Heribert Markus takes up the same profession as his father, a metalworker, and becomes the successor in the family business in 2003. At the time of the succession, his wife Erna has already given birth to four children, who in turn are available as potential successors. His brother Heinrich is the third born. He is given a name that was traditionally given to noblemen. It can therefore be assumed that the parents had certain hopes for his life.

Heinrich becomes an artist, and thus tends not to be considered as a successor. Furthermore, he does not marry and does not have children. Therefore this family line is not relevant for a classical succession.

The first family line, the family of Marie Henriette, is also not available for a classic male company takeover: Two girls were born in the second generation. The children of Heribert Markus and Erna, who was born in Halle (which raises the question of how the two met), were given Christian names, just like Heribert Markus' mother and his sister.

With the first-born a new name is repeated: Johannes Heribert. We could therefore assume that this child was born with the expectation of succession, i.e. the continuation of the family tradition, but with a simultaneous reference to modernity, which is possibly what the other name stands for. What is interesting here is that there seems to be a shift in priorities, for the traditional first name, Heribert, is now in second place.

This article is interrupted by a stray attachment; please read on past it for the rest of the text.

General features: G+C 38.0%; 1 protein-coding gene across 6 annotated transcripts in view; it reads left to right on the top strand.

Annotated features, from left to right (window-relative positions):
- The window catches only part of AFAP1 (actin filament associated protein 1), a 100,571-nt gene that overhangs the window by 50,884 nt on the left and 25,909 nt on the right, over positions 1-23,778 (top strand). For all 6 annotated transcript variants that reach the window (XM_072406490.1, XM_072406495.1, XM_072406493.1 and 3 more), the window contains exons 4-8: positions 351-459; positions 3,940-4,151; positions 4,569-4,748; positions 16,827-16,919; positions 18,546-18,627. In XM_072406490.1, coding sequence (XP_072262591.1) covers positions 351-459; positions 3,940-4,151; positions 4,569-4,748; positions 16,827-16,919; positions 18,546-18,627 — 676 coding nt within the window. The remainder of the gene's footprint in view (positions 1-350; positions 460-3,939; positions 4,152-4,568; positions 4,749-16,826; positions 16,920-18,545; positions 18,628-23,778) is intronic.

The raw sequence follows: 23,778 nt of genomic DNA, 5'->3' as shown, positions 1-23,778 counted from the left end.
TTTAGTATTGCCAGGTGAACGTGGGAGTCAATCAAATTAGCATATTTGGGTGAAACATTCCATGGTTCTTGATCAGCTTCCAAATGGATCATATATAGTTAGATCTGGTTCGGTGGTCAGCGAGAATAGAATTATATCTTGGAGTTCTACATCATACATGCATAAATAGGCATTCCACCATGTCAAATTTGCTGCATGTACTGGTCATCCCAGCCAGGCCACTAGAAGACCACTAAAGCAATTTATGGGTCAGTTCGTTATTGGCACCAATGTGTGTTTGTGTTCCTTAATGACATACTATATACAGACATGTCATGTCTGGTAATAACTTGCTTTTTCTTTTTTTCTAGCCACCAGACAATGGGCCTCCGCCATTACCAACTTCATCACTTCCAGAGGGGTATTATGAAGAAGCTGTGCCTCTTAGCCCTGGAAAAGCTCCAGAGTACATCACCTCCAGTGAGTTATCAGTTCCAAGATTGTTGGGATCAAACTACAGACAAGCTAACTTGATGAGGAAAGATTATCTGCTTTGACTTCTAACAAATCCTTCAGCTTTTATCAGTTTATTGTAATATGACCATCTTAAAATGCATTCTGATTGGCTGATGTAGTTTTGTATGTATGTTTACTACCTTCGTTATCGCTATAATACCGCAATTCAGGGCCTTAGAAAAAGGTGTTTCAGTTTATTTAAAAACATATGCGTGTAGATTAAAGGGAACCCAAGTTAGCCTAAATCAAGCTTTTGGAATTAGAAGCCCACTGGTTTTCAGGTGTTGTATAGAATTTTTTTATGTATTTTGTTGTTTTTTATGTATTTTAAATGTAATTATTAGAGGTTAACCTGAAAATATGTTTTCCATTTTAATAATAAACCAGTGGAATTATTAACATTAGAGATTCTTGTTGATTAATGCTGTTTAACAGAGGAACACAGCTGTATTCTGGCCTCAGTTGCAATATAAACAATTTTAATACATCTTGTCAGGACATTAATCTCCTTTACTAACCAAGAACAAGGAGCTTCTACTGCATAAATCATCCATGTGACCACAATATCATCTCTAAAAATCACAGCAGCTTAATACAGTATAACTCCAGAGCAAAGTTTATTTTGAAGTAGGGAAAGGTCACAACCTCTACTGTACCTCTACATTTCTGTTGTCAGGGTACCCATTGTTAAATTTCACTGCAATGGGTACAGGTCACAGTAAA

This brief, limited genogram analysis already shows how traditional and modern orientations are combined in entrepreneurial families. In particular, the naming can be very revealing here. After all, names are a reflection of social conditions or the respective present. In our example, double names combine tradition and modernity.

In addition to the symbolic orientation to names, however, professional decisions and partner choices are also of decisive importance for the individual and family life of people, especially in entrepreneurial families. It is therefore worthwhile to examine these too in more detail from a scientific point of view.

With the help of genogram analyses, the historical developments of entrepreneurial families can be traced in a very differentiated and detailed form. This provides us as researchers with a great deal of material for understanding even better than before how these families master their everyday challenges, what decisions they make and what intergenerational patterns these finally form.

If families reflect on these (unconscious) patterns themselves and make them present for themselves, they can expand their decision-making options and finally ask themselves in which contexts they want to preserve their family tradition and in which they want to innovate it. The increasing expansion and strengthening of female succession is an obvious change in the intergenerational project of remaining a successful and modern entrepreneurial family. ®

Authors: Prof. Heiko Kleve, Kristin Beer, Witten Institute for Family Business (WIFU)